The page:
In this petition of the Our Father we recognize that our human efforts alone do not take us very far in trying to cope with temptation, and that we need to have humble recourse to God, to get the strength we need. For, “God is strong enough to free you from everything and can do you more good than all the devils can do you harm. All that God decrees is that you confide in him, that you draw near him, that you trust him and distrust yourself, and so be helped; and with this help you will defeat whatever hell brings against you. Never lose hold of this firm hope […] even if the demons are legion and all kinds of severe temptations harass you. Lean upon Him, because if the Lord is not your support and your strength, then you will fall and you will be afraid of everything” (St John of Avila, Sermons, 9, First Sunday of Lent).
“But deliver us from evil”: in this petition, which, in a way, sums up the previous petitions, we ask the Lord to free us from everything our enemy does to bring us down; we cannot be free of him unless God himself frees us, in response to our prayers.
This sentence can also be translated as “Deliver us from the evil one”, that is to say, the devil, who is in the last analysis the author of all evils to which we are prone.
In making this request we can be sure that our prayer will be heard because Jesus Christ, when he was on the point of leaving this world, prayed to the Father for the salvation of all men: “I do not pray that thou shouldst take them out of the world, but that thou shouldst keep them from the evil one” (Jn 17:15).
6:14–15. In vv. 14 and 15 St Matthew gives us a sort of commentary of our Lord on the fifth petition of the Our Father.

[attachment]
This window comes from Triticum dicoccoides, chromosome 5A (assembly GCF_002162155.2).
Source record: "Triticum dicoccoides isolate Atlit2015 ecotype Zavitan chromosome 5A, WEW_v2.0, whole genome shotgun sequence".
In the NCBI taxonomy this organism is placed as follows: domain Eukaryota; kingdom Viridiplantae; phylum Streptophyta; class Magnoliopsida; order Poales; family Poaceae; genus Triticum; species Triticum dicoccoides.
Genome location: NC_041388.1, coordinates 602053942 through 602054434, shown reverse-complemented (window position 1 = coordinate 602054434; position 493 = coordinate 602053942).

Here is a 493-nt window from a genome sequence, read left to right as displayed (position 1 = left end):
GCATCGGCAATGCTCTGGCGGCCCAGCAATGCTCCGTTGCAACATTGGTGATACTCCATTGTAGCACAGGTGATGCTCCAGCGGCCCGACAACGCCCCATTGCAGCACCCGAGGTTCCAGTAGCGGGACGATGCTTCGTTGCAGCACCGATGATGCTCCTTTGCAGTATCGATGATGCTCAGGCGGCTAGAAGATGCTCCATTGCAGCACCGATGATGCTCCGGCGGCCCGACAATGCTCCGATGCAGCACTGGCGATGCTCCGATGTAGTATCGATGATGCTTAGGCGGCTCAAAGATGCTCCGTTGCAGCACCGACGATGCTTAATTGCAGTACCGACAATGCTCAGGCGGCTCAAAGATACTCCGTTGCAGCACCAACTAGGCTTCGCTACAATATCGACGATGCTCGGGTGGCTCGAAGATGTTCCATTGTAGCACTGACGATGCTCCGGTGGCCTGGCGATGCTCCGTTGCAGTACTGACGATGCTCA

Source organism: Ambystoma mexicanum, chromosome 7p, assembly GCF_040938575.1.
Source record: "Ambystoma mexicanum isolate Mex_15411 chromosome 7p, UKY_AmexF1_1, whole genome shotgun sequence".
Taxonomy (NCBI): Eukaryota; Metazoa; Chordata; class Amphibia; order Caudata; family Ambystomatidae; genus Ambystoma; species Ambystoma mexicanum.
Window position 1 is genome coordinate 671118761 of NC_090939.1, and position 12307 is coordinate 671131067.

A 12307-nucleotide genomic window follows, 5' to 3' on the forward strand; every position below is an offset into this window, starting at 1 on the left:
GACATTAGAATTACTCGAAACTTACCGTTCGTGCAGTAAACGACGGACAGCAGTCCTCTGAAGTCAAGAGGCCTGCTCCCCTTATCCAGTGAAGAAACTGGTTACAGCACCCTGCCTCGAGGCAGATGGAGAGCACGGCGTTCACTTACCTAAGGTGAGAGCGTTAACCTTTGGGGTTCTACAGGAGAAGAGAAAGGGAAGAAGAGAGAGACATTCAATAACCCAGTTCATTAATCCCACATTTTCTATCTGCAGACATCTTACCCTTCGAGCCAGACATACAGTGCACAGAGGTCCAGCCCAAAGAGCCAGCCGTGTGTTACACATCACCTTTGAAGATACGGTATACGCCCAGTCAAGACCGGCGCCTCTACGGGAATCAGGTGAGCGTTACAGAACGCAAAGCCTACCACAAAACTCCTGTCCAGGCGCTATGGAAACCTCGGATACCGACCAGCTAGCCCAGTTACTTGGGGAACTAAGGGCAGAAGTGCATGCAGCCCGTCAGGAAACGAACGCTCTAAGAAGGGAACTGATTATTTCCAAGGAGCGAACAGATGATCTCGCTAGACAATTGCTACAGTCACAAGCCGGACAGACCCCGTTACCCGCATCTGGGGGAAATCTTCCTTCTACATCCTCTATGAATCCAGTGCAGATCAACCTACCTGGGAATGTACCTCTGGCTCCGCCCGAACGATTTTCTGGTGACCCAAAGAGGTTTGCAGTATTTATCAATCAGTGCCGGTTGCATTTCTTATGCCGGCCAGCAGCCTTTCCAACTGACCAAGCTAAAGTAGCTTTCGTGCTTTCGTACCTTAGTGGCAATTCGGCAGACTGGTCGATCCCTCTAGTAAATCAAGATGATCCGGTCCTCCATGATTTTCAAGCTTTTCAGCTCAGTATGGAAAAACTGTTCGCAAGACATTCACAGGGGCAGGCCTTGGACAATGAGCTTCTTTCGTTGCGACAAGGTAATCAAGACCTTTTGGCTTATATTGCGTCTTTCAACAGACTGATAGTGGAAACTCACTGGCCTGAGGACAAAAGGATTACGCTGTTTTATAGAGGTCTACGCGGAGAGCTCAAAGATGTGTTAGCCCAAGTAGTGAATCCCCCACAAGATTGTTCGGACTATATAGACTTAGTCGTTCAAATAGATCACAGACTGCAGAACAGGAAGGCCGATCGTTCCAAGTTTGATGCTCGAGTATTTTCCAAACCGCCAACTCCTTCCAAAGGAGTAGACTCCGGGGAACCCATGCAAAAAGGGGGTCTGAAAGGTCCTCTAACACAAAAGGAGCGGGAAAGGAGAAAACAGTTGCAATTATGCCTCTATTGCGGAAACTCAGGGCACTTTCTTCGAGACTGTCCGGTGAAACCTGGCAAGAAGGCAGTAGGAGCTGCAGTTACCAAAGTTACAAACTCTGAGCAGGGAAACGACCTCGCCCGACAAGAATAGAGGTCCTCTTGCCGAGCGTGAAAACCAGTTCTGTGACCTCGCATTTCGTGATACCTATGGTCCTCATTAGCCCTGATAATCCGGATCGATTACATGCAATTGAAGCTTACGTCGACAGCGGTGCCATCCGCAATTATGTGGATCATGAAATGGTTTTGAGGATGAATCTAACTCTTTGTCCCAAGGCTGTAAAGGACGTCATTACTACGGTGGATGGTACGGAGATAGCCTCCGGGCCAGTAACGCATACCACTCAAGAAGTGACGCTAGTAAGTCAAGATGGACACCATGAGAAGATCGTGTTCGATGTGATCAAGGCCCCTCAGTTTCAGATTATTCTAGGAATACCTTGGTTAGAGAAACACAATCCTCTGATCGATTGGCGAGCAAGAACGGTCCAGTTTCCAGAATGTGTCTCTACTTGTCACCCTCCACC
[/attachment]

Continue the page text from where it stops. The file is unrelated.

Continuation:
A God who forgives is a wonderful God. But if God, who is thrice-holy, has mercy on the sinner, how much more ought we forgive others—we sinners, who know from our own experience the wretchedness of sin. No one on earth is perfect. Just as God loves us, even though we have defects, and forgives us, we should love others, even though they have defects, and forgive them. If we wait to love people who have no defects, we shall never love anyone. If we wait until others mend their ways or apologize, we will scarcely ever forgive them. But then we ourselves will never be forgiven. “All right: that person has behaved badly towards you. But, haven’t you behaved worse towards God?” (St Josemaría Escrivá, The Way, 686).
Thus, forgiving those who have offended us makes us like our Father, God: “In loving our enemies there shines forth in us some likeness to God our Father, who, by the death of his Son, ransomed from everlasting perdition and reconciled to himself the human race, which before was most unfriendly and hostile to him” (St Pius V, Catechism, 4, 14, 19).
Source: The Navarre Bible: Text and Commentaries. Biblical text from the Revised Standard Version and New Vulgate. Commentaries by members of the Faculty of Theology, University of Navarre, Spain.
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“Ignorance of Scripture is ignorance of Christ.” St Jerome